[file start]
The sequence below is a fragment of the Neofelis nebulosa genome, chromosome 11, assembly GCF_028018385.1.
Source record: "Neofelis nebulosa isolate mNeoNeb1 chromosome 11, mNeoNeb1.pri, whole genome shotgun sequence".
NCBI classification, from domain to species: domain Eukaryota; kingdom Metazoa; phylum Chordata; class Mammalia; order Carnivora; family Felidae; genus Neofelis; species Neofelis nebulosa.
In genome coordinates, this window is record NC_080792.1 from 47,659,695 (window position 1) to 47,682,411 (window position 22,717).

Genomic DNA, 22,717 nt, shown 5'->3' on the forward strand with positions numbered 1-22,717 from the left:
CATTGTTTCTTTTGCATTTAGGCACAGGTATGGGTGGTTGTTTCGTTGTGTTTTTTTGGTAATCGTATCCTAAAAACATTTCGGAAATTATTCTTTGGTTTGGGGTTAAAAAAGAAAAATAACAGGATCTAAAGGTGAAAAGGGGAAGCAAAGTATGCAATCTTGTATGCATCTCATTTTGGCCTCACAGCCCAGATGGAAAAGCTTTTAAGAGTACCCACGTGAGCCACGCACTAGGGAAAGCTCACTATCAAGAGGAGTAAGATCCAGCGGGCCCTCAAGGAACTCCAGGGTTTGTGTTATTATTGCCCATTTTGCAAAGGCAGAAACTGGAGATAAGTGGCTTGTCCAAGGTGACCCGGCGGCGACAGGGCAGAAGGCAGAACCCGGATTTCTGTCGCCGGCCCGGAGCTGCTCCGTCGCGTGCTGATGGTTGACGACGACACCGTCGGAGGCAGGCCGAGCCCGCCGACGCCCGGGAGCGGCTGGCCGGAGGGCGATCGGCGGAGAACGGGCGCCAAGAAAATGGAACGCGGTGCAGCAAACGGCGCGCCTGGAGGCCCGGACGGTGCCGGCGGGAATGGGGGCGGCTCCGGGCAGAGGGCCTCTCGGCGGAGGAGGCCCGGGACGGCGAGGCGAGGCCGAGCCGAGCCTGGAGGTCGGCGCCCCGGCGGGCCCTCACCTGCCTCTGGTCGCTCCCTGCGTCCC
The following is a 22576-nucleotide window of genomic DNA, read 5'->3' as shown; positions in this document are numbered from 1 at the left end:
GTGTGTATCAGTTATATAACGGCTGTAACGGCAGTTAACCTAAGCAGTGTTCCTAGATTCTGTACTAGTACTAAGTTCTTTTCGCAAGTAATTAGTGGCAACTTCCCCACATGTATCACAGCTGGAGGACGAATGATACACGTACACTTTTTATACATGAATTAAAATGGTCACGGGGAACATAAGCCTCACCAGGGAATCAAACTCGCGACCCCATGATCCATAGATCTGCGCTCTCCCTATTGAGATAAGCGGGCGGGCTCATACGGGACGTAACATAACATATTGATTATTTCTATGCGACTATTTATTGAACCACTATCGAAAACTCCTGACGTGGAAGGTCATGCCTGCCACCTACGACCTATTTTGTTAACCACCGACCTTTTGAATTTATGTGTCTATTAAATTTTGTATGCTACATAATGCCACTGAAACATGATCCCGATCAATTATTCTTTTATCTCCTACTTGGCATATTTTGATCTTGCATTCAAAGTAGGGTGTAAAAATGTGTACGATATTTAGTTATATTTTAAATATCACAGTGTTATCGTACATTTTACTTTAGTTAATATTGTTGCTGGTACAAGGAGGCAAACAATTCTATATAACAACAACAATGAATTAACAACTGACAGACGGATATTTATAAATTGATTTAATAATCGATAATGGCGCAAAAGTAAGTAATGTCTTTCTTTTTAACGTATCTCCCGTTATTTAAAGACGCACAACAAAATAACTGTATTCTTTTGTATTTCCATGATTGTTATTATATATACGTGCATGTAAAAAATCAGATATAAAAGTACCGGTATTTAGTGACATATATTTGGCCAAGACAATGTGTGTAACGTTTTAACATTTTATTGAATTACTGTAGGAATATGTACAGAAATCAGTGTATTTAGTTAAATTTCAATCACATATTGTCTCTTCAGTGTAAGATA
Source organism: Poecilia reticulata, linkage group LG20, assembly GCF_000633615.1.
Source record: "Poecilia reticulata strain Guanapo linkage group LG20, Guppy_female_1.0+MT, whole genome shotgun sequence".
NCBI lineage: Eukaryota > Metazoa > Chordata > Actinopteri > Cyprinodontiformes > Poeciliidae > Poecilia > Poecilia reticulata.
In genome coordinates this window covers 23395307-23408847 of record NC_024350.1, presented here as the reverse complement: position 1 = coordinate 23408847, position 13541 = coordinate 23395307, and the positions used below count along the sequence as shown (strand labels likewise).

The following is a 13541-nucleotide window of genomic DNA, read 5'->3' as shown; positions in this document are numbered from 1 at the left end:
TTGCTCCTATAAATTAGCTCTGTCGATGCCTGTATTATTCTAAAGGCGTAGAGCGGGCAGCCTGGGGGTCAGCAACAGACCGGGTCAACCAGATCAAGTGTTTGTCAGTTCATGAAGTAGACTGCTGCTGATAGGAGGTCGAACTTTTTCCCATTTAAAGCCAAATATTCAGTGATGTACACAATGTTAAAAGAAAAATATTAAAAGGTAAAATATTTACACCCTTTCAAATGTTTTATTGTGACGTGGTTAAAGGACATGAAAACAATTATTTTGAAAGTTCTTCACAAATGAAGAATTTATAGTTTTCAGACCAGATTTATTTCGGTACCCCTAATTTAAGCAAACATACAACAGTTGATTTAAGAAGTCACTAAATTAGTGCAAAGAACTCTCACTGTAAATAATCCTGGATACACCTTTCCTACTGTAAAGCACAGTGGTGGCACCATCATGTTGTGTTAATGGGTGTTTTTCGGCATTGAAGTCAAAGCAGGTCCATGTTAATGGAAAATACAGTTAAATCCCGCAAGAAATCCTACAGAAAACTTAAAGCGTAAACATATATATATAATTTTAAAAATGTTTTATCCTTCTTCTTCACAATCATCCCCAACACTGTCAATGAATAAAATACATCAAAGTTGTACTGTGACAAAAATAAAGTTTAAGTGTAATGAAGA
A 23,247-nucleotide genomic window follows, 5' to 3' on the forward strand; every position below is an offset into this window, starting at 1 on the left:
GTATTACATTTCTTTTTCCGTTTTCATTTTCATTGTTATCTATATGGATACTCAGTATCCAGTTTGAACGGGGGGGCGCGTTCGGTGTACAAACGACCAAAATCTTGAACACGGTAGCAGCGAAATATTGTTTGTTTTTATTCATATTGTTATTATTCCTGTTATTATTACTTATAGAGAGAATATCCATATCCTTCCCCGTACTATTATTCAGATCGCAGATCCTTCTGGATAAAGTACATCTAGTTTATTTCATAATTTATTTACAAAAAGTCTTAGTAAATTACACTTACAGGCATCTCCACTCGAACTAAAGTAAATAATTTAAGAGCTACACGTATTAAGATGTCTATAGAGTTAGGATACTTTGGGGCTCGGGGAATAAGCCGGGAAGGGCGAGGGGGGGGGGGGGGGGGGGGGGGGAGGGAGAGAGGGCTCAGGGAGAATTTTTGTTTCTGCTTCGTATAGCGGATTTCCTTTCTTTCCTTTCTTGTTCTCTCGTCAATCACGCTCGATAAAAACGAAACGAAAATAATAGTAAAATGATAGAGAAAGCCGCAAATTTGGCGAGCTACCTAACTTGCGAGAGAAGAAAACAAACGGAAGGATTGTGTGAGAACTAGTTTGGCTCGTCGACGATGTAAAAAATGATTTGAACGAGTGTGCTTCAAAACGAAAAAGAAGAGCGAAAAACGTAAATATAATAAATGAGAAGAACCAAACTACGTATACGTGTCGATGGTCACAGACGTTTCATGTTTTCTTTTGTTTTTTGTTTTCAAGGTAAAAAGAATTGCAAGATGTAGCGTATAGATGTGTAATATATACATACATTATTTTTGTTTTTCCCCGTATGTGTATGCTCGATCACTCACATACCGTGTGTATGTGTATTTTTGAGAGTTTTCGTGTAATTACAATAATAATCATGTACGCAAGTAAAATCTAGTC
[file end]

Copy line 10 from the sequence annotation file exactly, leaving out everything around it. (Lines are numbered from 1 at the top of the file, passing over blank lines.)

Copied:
Source record: "Poecilia reticulata strain Guanapo linkage group LG20, Guppy_female_1.0+MT, whole genome shotgun sequence".